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IUCr 1993 16th General Assembly - Budget estimates for period to Seventeenth General Assembly: determination of unit contribution

These budget estimates had been distributed with the Agenda papers and are reprinted as Annex I, Appendix J.

R. DIAMOND, the Convener of the Finance Committee, presented a diagram summarizing the income and expenditure of the IUCr. He pointed out that the income from the subscriptions of members was disproportionately small compared with the other sources of income. The tax status of the IUCr in some countries was based on the IUCr being substantially supported by members' contributions and this was the only source of income over which direct control was with the IUCr. The contribution should be made more realistic and appropriate to the scale of the IUCr's operations.

The General Assembly accepted the budget estimates and approved by a large majority (only three delegates from Canada voted against and there were no abstentions) the recommendation that the unit contribution, which had remained at SwFr890 since 1981, be increased to SwFr 1000 for the years 1994, 1995 and 1996.

The President took the opportunity to explain that the Finance Committee had been established in 1981 as a result of the poor state of the IUCr's finances at that time. He noted that the Finance Committee consisted of the President, the General Secretary and Treasurer, two members from the country in which the IUCr had its office (i.e. the UK) and the Chairman of the Commission on Journals. If possible, one of the two UK members should be a member of the Executive Committee. There had been two Conveners - the first was M. M. Woolfson and the second was R. Diamond, who was now finishing his term after nine years. The Convener was a member of the Executive Committee as this was the only way that a suitable liaison could be established. The President asked Dr Diamond to sum up the role played by the Finance Committee since 1981.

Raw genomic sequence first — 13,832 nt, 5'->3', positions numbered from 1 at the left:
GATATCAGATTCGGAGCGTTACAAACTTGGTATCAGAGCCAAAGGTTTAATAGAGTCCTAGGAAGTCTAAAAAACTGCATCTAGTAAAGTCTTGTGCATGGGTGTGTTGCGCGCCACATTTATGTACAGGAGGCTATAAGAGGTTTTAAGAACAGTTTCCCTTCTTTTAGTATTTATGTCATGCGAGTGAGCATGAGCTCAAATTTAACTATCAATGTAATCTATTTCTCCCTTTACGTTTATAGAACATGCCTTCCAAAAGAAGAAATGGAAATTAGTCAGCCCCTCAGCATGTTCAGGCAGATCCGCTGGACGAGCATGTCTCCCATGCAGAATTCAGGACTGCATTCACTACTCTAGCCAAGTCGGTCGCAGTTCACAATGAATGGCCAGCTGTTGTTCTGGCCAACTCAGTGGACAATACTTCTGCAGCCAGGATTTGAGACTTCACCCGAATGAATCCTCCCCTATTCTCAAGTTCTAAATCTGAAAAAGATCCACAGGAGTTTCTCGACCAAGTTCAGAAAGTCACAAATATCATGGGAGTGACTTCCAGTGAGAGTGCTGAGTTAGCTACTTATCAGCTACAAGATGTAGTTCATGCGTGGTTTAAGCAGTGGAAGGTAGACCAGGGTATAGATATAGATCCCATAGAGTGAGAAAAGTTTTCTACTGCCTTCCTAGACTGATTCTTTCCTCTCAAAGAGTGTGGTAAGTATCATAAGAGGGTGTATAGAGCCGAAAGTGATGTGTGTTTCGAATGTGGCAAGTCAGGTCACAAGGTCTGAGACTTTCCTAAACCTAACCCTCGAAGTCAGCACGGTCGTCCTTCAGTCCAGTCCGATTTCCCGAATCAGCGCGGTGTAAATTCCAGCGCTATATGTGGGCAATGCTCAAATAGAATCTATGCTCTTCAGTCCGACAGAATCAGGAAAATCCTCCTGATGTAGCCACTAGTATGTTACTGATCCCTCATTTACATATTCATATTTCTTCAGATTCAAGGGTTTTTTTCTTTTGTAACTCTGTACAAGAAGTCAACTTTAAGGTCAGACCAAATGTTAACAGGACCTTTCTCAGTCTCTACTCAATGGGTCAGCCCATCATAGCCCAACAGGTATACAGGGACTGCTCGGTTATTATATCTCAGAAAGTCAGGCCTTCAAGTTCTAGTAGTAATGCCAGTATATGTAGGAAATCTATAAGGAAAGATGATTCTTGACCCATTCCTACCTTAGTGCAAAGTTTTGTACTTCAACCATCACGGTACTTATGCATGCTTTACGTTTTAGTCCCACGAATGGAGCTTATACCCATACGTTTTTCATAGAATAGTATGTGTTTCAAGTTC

R. DIAMOND reported that in 1981 the financial state of the IUCr was in a perilous situation and the first Finance Committee had taken three important steps: (1) the prices for the IUCr's publications were changed to the currency of production, (2) the printing was tendered, and (3) large price rises were imposed on the publications. These three actions turned Acta Crystallographica into a large profit-maker and meant that there was then no need to increase the price of Acta Crystallographica again until 1990. This period provided the main source of the IUCr's wealth and made possible all the good work of the IUCr. The members of this first Finance Committee were J. Karle, K. V. J. Kurki-Suonio, D. W. J. Cruickshank, M. M. Woolfson and S. C. Abrahams. Together with the late J. N. King they deserved the warm thanks of the IUCr.

Dr Diamond went on to explain why it was important for the Convener to be someone who lived in the UK (the country where the IUCr had its office). The IUCr had a major responsibility as an employer and the Convener needed to be actively involved with taxation, pension schemes and permanent disability schemes. All of these aspects were complex and the Convener needed ready access to the Chester office and familiarity with UK rules and regulations. These special responsibilities made a UK Convener essential.

Dr Diamond was thanked with acclamation for his tremendous work over the past nine years.

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